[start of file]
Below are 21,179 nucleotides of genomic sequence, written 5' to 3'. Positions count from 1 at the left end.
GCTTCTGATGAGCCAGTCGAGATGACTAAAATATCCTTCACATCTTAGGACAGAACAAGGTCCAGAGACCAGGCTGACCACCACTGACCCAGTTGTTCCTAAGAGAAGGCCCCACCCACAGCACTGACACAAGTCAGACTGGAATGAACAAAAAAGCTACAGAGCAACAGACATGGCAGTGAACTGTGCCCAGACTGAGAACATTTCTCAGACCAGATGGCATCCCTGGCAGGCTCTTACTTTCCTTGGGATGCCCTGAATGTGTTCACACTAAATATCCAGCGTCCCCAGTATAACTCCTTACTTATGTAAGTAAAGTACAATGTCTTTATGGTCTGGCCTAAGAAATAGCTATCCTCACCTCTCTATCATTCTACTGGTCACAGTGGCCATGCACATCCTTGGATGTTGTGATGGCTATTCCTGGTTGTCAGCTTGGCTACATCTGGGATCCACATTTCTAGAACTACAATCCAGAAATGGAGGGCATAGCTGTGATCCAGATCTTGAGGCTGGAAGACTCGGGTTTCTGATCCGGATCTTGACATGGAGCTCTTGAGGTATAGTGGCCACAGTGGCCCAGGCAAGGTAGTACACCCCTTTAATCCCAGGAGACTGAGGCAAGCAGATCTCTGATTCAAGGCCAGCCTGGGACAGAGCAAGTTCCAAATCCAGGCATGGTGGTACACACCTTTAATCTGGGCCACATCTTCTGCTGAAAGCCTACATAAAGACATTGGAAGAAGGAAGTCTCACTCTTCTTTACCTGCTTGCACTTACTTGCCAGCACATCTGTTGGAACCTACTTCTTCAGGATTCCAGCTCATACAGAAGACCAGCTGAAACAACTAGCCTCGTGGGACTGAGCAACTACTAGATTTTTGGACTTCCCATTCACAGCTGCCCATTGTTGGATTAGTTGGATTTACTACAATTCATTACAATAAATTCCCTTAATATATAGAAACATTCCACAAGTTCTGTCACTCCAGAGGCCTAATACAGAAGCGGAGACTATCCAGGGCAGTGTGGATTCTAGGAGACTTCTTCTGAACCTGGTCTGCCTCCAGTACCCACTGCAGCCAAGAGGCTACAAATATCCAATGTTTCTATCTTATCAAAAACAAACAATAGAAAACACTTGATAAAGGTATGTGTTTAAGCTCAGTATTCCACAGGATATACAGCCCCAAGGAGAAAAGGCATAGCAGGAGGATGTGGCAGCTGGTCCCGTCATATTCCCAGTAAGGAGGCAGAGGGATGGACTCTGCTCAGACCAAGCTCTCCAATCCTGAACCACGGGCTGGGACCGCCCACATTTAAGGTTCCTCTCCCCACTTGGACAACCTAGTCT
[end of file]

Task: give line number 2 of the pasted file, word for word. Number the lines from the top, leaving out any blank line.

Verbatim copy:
GCTTCTGATGAGCCAGTCGAGATGACTAAAATATCCTTCACATCTTAGGACAGAACAAGGTCCAGAGACCAGGCTGACCACCACTGACCCAGTTGTTCCTAAGAGAAGGCCCCACCCACAGCACTGACACAAGTCAGACTGGAATGAACAAAAAAGCTACAGAGCAACAGACATGGCAGTGAACTGTGCCCAGACTGAGAACATTTCTCAGACCAGATGGCATCCCTGGCAGGCTCTTACTTTCCTTGGGATGCCCTGAATGTGTTCACACTAAATATCCAGCGTCCCCAGTATAACTCCTTACTTATGTAAGTAAAGTACAATGTCTTTATGGTCTGGCCTAAGAAATAGCTATCCTCACCTCTCTATCATTCTACTGGTCACAGTGGCCATGCACATCCTTGGATGTTGTGATGGCTATTCCTGGTTGTCAGCTTGGCTACATCTGGGATCCACATTTCTAGAACTACAATCCAGAAATGGAGGGCATAGCTGTGATCCAGATCTTGAGGCTGGAAGACTCGGGTTTCTGATCCGGATCTTGACATGGAGCTCTTGAGGTATAGTGGCCACAGTGGCCCAGGCAAGGTAGTACACCCCTTTAATCCCAGGAGACTGAGGCAAGCAGATCTCTGATTCAAGGCCAGCCTGGGACAGAGCAAGTTCCAAATCCAGGCATGGTGGTACACACCTTTAATCTGGGCCACATCTTCTGCTGAAAGCCTACATAAAGACATTGGAAGAAGGAAGTCTCACTCTTCTTTACCTGCTTGCACTTACTTGCCAGCACATCTGTTGGAACCTACTTCTTCAGGATTCCAGCTCATACAGAAGACCAGCTGAAACAACTAGCCTCGTGGGACTGAGCAACTACTAGATTTTTGGACTTCCCATTCACAGCTGCCCATTGTTGGATTAGTTGGATTTACTACAATTCATTACAATAAATTCCCTTAATATATAGAAACATTCCACAAGTTCTGTCACTCCAGAGGCCTAATACAGAAGCGGAGACTATCCAGGGCAGTGTGGATTCTAGGAGACTTCTTCTGAACCTGGTCTGCCTCCAGTACCCACTGCAGCCAAGAGGCTACAAATATCCAATGTTTCTATCTTATCAAAAACAAACAATAGAAAACACTTGATAAAGGTATGTGTTTAAGCTCAGTATTCCACAGGATATACAGCCCCAAGGAGAAAAGGCATAGCAGGAGGATGTGGCAGCTGGTCCCGTCATATTCCCAGTAAGGAGGCAGAGGGATGGACTCTGCTCAGACCAAGCTCTCCAATCCTGAACCACGGGCTGGGACCGCCCACATTTAAGGTTCCTCTCCCCACTTGGACAACCTAGTCT